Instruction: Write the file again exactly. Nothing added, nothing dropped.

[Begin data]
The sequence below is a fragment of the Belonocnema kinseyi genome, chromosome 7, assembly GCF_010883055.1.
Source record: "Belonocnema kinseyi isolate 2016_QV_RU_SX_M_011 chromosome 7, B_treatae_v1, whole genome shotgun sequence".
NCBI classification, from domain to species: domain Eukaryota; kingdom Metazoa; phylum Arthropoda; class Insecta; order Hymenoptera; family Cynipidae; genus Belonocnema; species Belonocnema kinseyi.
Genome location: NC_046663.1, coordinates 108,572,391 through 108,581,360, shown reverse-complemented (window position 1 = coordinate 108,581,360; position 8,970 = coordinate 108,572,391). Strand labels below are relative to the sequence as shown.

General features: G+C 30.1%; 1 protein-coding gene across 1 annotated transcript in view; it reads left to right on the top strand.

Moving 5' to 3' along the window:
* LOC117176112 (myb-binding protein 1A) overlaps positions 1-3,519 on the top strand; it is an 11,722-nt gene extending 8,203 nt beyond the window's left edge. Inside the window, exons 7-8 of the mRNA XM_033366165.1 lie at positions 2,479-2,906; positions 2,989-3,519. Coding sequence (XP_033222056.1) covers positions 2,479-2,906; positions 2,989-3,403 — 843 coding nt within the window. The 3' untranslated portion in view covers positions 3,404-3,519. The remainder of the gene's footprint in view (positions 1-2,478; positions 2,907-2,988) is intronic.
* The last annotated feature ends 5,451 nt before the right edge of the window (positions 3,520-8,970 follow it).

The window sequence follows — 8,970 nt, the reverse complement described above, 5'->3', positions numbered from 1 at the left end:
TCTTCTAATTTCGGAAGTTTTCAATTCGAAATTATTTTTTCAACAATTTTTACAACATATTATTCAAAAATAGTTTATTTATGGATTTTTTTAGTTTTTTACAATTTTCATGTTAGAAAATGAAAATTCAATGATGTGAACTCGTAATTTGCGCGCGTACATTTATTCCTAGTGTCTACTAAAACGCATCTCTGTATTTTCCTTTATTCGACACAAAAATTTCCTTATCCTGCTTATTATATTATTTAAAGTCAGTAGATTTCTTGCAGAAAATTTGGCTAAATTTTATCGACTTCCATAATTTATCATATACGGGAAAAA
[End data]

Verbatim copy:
The sequence below is a fragment of the Belonocnema kinseyi genome, chromosome 7, assembly GCF_010883055.1.
Source record: "Belonocnema kinseyi isolate 2016_QV_RU_SX_M_011 chromosome 7, B_treatae_v1, whole genome shotgun sequence".
NCBI classification, from domain to species: domain Eukaryota; kingdom Metazoa; phylum Arthropoda; class Insecta; order Hymenoptera; family Cynipidae; genus Belonocnema; species Belonocnema kinseyi.
Genome location: NC_046663.1, coordinates 108,572,391 through 108,581,360, shown reverse-complemented (window position 1 = coordinate 108,581,360; position 8,970 = coordinate 108,572,391). Strand labels below are relative to the sequence as shown.

General features: G+C 30.1%; 1 protein-coding gene across 1 annotated transcript in view; it reads left to right on the top strand.

Moving 5' to 3' along the window:
* LOC117176112 (myb-binding protein 1A) overlaps positions 1-3,519 on the top strand; it is an 11,722-nt gene extending 8,203 nt beyond the window's left edge. Inside the window, exons 7-8 of the mRNA XM_033366165.1 lie at positions 2,479-2,906; positions 2,989-3,519. Coding sequence (XP_033222056.1) covers positions 2,479-2,906; positions 2,989-3,403 — 843 coding nt within the window. The 3' untranslated portion in view covers positions 3,404-3,519. The remainder of the gene's footprint in view (positions 1-2,478; positions 2,907-2,988) is intronic.
* The last annotated feature ends 5,451 nt before the right edge of the window (positions 3,520-8,970 follow it).

The window sequence follows — 8,970 nt, the reverse complement described above, 5'->3', positions numbered from 1 at the left end:
TCTTCTAATTTCGGAAGTTTTCAATTCGAAATTATTTTTTCAACAATTTTTACAACATATTATTCAAAAATAGTTTATTTATGGATTTTTTTAGTTTTTTACAATTTTCATGTTAGAAAATGAAAATTCAATGATGTGAACTCGTAATTTGCGCGCGTACATTTATTCCTAGTGTCTACTAAAACGCATCTCTGTATTTTCCTTTATTCGACACAAAAATTTCCTTATCCTGCTTATTATATTATTTAAAGTCAGTAGATTTCTTGCAGAAAATTTGGCTAAATTTTATCGACTTCCATAATTTATCATATACGGGAAAAA